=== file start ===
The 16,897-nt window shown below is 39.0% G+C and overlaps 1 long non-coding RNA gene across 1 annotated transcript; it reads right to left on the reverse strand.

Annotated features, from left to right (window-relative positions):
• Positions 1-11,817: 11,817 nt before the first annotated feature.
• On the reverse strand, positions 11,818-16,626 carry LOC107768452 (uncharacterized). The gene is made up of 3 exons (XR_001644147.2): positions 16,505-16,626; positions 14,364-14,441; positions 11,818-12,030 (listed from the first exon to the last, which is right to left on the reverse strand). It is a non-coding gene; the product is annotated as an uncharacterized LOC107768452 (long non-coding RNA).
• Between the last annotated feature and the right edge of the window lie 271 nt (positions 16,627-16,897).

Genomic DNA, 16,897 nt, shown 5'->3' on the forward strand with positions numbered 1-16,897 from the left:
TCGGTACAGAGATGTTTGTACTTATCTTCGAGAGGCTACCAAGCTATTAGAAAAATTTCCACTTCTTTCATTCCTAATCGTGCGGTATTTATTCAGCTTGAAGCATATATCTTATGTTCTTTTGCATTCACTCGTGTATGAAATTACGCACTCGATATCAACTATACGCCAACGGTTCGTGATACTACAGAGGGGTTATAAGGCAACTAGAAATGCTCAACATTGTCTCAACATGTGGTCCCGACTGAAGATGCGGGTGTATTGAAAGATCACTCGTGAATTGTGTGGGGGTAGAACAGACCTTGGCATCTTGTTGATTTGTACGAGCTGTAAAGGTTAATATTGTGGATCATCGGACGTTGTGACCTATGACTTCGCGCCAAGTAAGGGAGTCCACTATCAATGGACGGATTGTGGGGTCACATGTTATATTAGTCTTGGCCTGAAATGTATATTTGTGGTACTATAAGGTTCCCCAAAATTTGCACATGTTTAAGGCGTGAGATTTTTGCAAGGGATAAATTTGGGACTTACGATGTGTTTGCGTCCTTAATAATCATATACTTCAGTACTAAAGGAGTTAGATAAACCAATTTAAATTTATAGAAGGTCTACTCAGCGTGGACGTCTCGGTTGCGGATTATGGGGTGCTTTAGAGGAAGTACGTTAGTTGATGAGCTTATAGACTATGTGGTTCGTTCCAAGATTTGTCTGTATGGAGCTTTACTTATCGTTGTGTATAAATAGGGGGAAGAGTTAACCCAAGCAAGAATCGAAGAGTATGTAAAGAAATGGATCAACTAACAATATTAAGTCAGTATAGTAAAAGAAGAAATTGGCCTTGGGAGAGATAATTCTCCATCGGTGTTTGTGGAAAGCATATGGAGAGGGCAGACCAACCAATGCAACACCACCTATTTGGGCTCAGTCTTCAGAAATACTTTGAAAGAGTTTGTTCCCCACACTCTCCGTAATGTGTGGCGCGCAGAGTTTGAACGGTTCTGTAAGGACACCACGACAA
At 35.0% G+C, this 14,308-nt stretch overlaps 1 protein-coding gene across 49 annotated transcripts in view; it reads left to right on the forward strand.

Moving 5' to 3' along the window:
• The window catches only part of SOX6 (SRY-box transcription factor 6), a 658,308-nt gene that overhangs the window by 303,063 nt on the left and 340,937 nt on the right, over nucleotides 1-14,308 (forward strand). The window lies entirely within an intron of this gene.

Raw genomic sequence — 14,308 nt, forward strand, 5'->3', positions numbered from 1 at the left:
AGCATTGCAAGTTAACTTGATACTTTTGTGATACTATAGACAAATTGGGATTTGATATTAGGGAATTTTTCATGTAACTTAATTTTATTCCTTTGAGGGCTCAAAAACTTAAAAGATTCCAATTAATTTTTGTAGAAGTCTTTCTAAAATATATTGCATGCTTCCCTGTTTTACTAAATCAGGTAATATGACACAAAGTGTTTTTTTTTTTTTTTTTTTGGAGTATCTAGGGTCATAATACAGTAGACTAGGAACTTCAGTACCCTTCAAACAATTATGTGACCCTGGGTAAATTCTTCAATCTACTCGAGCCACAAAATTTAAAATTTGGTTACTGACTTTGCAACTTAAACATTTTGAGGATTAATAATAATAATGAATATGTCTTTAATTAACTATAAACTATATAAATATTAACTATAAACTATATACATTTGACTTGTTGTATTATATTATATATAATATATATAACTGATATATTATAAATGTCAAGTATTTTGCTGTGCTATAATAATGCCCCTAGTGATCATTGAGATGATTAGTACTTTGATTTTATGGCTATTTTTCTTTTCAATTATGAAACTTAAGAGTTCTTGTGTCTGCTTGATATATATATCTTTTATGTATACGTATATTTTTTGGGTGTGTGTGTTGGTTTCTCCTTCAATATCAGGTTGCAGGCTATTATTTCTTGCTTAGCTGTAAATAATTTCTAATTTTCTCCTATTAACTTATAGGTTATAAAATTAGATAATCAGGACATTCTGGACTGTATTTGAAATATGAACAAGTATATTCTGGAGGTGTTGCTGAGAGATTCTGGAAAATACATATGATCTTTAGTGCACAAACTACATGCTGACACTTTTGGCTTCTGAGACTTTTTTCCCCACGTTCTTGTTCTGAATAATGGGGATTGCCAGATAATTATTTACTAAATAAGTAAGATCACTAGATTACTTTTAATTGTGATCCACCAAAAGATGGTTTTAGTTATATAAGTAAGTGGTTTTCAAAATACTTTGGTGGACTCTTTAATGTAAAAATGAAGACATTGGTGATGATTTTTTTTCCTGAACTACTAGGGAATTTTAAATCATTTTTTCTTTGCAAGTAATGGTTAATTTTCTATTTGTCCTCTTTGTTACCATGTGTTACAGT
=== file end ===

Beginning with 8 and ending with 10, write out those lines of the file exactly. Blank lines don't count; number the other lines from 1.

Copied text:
At 35.0% G+C, this 14,308-nt stretch overlaps 1 protein-coding gene across 49 annotated transcripts in view; it reads left to right on the forward strand.

Moving 5' to 3' along the window:
• The window catches only part of SOX6 (SRY-box transcription factor 6), a 658,308-nt gene that overhangs the window by 303,063 nt on the left and 340,937 nt on the right, over nucleotides 1-14,308 (forward strand). The window lies entirely within an intron of this gene.